Isophorone diisocyanate

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Isophorone diisocyanate
Isophorone diisocyanate
Isophorone diisocyanate
IUPAC name
Other names
3D model (Jmol)
ECHA InfoCard 100.021.692
Molar mass 222.3 g/mol
Appearance Colourless to slightly yellow liquid[1]
Odor pungent[1]
Density 1.062 g/cm3 @ 20 °C, liquid
Melting point −60 °C (−76 °F; 213 K)
Boiling point 158 °C (316 °F; 431 K) at 1.33 kPa
Vapor pressure 0.0003 mmHg (20°C)[1]
Flash point 155 °C (311 °F; 428 K) (PMCC)
US health exposure limits (NIOSH):
PEL (Permissible)
REL (Recommended)
TWA 0.005 ppm (0.045 mg/m3) ST 0.02 ppm (0.180 mg/m3) [skin][1]
IDLH (Immediate danger)
Related compounds
Related isocyanates
Hexamethylene diisocyanate
Except where otherwise noted, data are given for materials in their standard state (at 25 °C [77 °F], 100 kPa).
YesY verify (what is YesYN ?)
Infobox references

Isophorone diisocyanate (IPDI) is an organic compound in the class known as isocyanates. More specifically, it is an aliphatic diisocyanate. It is produced in relatively small quantities, accounting for (with hexamethylene diisocyanate) only 3.4% of the global diisocyanate market in the year 2000.[2] Aliphatic diisocyanates are used, not in the production of polyurethane foam, but in special applications, such as enamel coatings which are resistant to abrasion and degradation from ultraviolet light. These properties are particularly desirable in, for instance, the exterior paint applied to aircraft.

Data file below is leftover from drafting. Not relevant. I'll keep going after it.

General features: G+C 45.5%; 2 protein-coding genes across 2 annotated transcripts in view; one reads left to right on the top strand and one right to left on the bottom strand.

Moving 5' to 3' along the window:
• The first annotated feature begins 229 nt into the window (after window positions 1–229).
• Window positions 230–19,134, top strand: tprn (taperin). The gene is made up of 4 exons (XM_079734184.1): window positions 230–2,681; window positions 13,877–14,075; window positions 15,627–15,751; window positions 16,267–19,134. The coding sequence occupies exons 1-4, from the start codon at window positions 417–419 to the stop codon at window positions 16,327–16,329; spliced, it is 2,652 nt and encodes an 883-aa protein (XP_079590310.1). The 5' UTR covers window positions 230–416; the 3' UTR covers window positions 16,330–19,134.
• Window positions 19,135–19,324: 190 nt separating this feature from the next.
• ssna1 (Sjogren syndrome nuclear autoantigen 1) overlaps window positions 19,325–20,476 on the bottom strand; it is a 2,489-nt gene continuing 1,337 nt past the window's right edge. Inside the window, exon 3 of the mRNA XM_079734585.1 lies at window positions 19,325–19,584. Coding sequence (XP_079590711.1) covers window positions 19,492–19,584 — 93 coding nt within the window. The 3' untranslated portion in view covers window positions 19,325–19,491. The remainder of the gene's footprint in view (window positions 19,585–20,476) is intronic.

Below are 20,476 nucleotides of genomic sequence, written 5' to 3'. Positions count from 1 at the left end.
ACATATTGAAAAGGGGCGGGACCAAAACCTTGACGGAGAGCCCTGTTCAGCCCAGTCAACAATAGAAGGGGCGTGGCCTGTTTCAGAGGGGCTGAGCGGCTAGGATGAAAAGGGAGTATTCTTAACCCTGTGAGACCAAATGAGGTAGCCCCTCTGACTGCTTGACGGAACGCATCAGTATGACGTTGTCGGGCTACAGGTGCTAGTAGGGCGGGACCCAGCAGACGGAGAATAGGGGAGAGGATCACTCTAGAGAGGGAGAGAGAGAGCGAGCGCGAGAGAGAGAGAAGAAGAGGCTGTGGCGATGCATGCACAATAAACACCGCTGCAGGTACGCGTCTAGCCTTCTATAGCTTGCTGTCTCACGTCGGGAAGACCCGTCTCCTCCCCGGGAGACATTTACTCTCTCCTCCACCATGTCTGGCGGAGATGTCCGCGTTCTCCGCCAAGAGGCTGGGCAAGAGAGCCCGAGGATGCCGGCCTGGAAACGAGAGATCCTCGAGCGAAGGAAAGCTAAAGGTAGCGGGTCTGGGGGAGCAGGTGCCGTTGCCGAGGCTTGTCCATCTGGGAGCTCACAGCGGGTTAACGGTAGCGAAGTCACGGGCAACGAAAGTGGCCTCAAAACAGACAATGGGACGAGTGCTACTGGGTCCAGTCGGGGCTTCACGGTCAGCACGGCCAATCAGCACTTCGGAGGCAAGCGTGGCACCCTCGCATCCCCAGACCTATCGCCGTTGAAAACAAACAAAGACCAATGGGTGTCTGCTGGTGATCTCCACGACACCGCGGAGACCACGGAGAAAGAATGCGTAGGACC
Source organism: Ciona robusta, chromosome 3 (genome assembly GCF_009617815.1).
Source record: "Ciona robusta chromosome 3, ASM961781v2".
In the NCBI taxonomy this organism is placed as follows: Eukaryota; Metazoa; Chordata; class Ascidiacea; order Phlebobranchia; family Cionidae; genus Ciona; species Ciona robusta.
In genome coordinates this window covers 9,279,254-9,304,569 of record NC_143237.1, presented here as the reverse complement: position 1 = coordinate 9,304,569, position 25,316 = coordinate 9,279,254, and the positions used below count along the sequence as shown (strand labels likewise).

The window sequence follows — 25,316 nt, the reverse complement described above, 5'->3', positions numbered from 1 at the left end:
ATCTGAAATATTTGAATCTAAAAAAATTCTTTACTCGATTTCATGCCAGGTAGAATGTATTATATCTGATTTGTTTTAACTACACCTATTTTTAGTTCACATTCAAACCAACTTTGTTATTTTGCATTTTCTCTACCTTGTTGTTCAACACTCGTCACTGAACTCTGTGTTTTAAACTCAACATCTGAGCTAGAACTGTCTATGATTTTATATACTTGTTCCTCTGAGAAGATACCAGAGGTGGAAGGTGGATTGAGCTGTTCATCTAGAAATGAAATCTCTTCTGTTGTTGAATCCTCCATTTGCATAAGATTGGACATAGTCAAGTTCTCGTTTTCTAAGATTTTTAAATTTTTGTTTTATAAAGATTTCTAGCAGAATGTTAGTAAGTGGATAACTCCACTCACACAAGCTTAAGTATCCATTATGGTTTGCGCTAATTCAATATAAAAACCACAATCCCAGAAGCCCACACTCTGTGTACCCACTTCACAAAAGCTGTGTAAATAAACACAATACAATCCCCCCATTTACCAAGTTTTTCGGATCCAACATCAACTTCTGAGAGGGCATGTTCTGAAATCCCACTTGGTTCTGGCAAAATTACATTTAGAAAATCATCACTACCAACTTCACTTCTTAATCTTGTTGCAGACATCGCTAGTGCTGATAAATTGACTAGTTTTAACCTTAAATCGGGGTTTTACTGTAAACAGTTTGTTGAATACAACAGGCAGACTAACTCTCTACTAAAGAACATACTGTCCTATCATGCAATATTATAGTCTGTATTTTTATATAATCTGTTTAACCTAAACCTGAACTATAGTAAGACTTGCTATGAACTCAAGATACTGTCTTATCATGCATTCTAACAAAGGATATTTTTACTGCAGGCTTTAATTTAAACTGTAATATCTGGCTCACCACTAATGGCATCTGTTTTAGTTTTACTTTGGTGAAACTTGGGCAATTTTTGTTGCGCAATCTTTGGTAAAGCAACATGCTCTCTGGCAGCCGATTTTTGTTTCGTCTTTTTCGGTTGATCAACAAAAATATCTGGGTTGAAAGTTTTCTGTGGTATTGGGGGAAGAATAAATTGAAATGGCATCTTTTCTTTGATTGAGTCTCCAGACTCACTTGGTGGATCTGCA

There are five steps to the synthesis of pure IPDI:[2]

  • Condensation: Conversion of acetone with a catalyst to produce isophorone
  • Hydrocyanation: Reaction of the isophorone with hydrogen cyanide to form isophorone nitrile
  • Reductive amination: Reaction of the isophorone nitrile with ammonia, hydrogen and a catalyst, to form a mixture of isophorone diamine conformers (25/75 cis/trans)
  • Phosgenation: Reaction of the isophorone diamine with phosgene to form a crude mixture containing IPDI conformers (25/75 cis/trans)
  • Purification: Distillation of the crude IPDI to extract pure IPDI


IPDI exists in two stereoisomers, cis and trans. Their reactivities are similar. Each stereoisomer is an unsymmetrical molecule, and thus has isocyanate groups with different reactivities. The primary isocyanate group is more reactive than the secondary isocyanate group.[2]

See also[edit]


  1. ^ a b c d e f "NIOSH Pocket Guide to Chemical Hazards #0356". National Institute for Occupational Safety and Health (NIOSH). 
  2. ^ a b c Randall, David; Lee, Steve (2002). The Polyurethanes Book. New York: Wiley. ISBN 0-470-85041-8. 

External links[edit]